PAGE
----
We describe a new 4D-Var inversion framework for nitrous oxide (N2O) based on the GEOS-Chem chemical transport model and its adjoint, and apply it in a series of observing system simulation experiments to assess how well N2O sources and sinks can be constrained by the current global observing network. The employed measurement ensemble includes approximately weekly and quasicontinuous N2O measurements (hourly averages used) from several long-term monitoring networks, N2O measurements collected from discrete air samples onboard a commercial aircraft (Civil Aircraft for the Regular Investigation of the atmosphere Based on an Instrument Container; CARIBIC), and quasi-continuous measurements from the airborne HIAPER Pole-to-Pole Observations (HIPPO) campaigns. For a 2-year inversion, we find that the surface and HIPPO observations can accurately resolve a uniform bias in emissions during the first year; CARIBIC data provide a somewhat weaker constraint. Variable emission errors are much more difficult to resolve given the long lifetime of N2O, and major parts of the world lack significant constraints on the seasonal cycle of fluxes. Current observations can largely correct a global bias in the stratospheric sink of N2O if emissions are known, but do not provide information on the temporal and spatial distribution of the sink. However, for the more realistic scenario where source and sink are both uncertain, we find that simultaneously optimizing both would require unrealistically small errors in model transport. Regardless, a bias in the magnitude of the N2O sink would not affect the a posteriori N2O emissions for the 2-year timescale used here, given realistic initial conditions, due to the timescale required for stratosphere-troposphere exchange (STE). The same does not apply to model errors in the rate of STE itself, which we show exerts a larger influence on the tropospheric burden of N2O than does the chemical loss rate over short (< 3 year) timescales. We use a stochastic estimate of the inverse Hessian for the inversion to evaluate the spatial resolution of emission constraints provided by the observations, and find that significant, spatially explicit constraints can be achieved in locations near and immediately upwind of surface measurements and the HIPPO flight tracks; however, these are mostly confined to North America, Europe, and Australia. None of the current observing networks are able to provide significant spatial information on tropical N2O emissions. There, averaging kernels (describing the sensitivity of the inversion to emissions in each grid square) are highly smeared spatially and extend even to the midlatitudes, so that tropical emissions risk being conflated with those elsewhere. For global inversions, therefore, the current lack of constraints on the tropics also places an important limit on our ability to understand extratropical emissions. Based on the error reduction statistics from the inverse Hessian, we characterize the atmospheric distribution of unconstrained N2O, and identify regions in and downwind of South America, central Africa, and Southeast Asia where new surface or profile measurements would have the most value for reducing present uncertainty in the global N2O budget.

Rhew, RC, Miller BR, Vollmer MK, Weiss RF.  2001.  Shrubland fluxes of methyl bromide and methyl chloride. Journal of Geophysical Research-Atmospheres. 106:20875-20882.   10.1029/2001jd000413   AbstractWebsite

Flux measurements in coastal sage scrub, chamise chaparral, and creosote bush scrub environments show that methyl bromide (CH(3)Br) and methyl chloride (CH(3)Cl), compounds that are involved in stratospheric ozone depletion, are both produced and consumed by southern California shrubland ecosystems. CH(3)Br and CH(3)Cl are produced in association with a variety of plants and are consumed by the soils, although there is a large variability in the fluxes, depending on predominant vegetation and environmental conditions. At sites with a net uptake of both compounds the fluxes of CH(3)Cl and CH(3)Br show a strong correlation, with a molar ratio of roughly 40:1, pointing to a similar mechanism of consumption. In contrast, the net production rates of these compounds show no apparent correlation with each other. The average observed net CH(3)Br uptake rates are an order of magnitude smaller than the previously reported average soil consumption rates assigned to shrublands. Extrapolations from our field measurements suggest that shrublands globally have a maximum net consumption of <1 Gg yr(-1) for CH(3)Br and < 20 Gg yr(-1) for CH(3)Cl and may, in fact, be net sources for these compounds. Consequently, the measured net fluxes from shrubland ecosystems can account for part of the present imbalance in the CH(3)Br budget by adding a new source term and potentially reducing the soil sink term. These results also suggest that while shrubland soil consumption of CH(3)Cl may be small, soils in general may be a globally significant sink for CH(3)Cl.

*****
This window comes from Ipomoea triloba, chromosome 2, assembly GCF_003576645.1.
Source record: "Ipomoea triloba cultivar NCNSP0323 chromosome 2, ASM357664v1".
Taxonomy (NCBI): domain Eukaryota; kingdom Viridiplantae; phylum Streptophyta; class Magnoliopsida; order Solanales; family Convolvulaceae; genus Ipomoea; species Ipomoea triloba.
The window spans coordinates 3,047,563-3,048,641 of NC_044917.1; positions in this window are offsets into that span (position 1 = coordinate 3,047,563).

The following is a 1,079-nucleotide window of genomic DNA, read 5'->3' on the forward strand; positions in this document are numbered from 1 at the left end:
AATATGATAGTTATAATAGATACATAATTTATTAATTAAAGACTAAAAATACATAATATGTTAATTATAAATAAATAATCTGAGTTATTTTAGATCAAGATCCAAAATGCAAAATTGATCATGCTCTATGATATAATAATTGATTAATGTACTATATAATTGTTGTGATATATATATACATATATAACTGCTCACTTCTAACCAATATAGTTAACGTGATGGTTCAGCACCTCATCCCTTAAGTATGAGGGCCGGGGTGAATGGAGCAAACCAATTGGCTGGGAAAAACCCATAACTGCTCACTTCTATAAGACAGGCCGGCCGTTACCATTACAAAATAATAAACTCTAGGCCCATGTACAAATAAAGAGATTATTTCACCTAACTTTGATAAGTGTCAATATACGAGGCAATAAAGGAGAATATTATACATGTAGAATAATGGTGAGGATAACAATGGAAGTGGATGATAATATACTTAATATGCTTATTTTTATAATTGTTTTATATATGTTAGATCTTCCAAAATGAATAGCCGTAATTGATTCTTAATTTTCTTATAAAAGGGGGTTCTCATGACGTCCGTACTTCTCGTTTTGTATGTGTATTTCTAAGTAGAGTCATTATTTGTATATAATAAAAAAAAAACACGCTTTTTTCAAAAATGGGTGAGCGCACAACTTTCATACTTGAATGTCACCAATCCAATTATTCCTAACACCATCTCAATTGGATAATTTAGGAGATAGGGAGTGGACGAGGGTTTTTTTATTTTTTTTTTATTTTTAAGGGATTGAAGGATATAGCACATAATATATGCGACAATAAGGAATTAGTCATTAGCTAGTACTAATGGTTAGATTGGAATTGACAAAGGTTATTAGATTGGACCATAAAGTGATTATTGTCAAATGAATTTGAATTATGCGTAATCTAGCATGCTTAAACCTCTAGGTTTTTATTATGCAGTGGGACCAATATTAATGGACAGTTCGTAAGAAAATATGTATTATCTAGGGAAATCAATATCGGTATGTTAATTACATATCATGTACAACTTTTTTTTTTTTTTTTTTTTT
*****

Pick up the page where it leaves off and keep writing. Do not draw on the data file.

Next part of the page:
Kurylo, MJ, Rodriguez JM, Andreae MO, Atlas EL, Blake DR, Butler JH, Lal S, Lary DJ, Midgley PM, Montzka SA, Novelli PC, Reeves CE, Simmonds PG, Steele LP, Sturges WT, Weiss RF, Yokouchi Y.  1999.  Short-lived ozone-related compounds. Scientific assessment of ozone depletion, 1998 (World Meteorological Organization, Global Ozone Research and Monitoring Project Report 44). :56., Washington, DC: National Oceanic and Atmospheric Administration Abstract
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Weiss, RF, Jahnke RA, Keeling CD.  1982.  Seasonal effects of temperature and salinity on the partial pressure of CO2 in seawater. Nature. 300:511-513.   10.1038/300511a0   AbstractWebsite

The exchange of CO2 between the atmosphere and the sea is of major importance to our understanding of the climatic consequences of anthropogenic CO2. Because the solubility of CO2 and the dissociation of carbonic acid in seawater are modulated by temperature and salinity, the detection of long-term changes in the oceanic carbonate system, first requires that the comparatively large short-term variations in the partial pressure of CO2 should be characterized. We present here the first direct observations of seasonal variations in the partial pressure of CO2 in the subtropical gyres of the North and South Pacific Ocean. These variations compare well with the variations predicted from observed changes in temperature and salinity using empirical equations which do not require the determination of alkalinity or total inorganic carbon, and the agreement is improved by the inclusion of air–sea exchange in the model calculations. Thus we predict that specific alkalinity within the two gyres remains extremely constant, which is confirmed by carbonate equilibrium calculations based on our measurements of total inorganic carbon.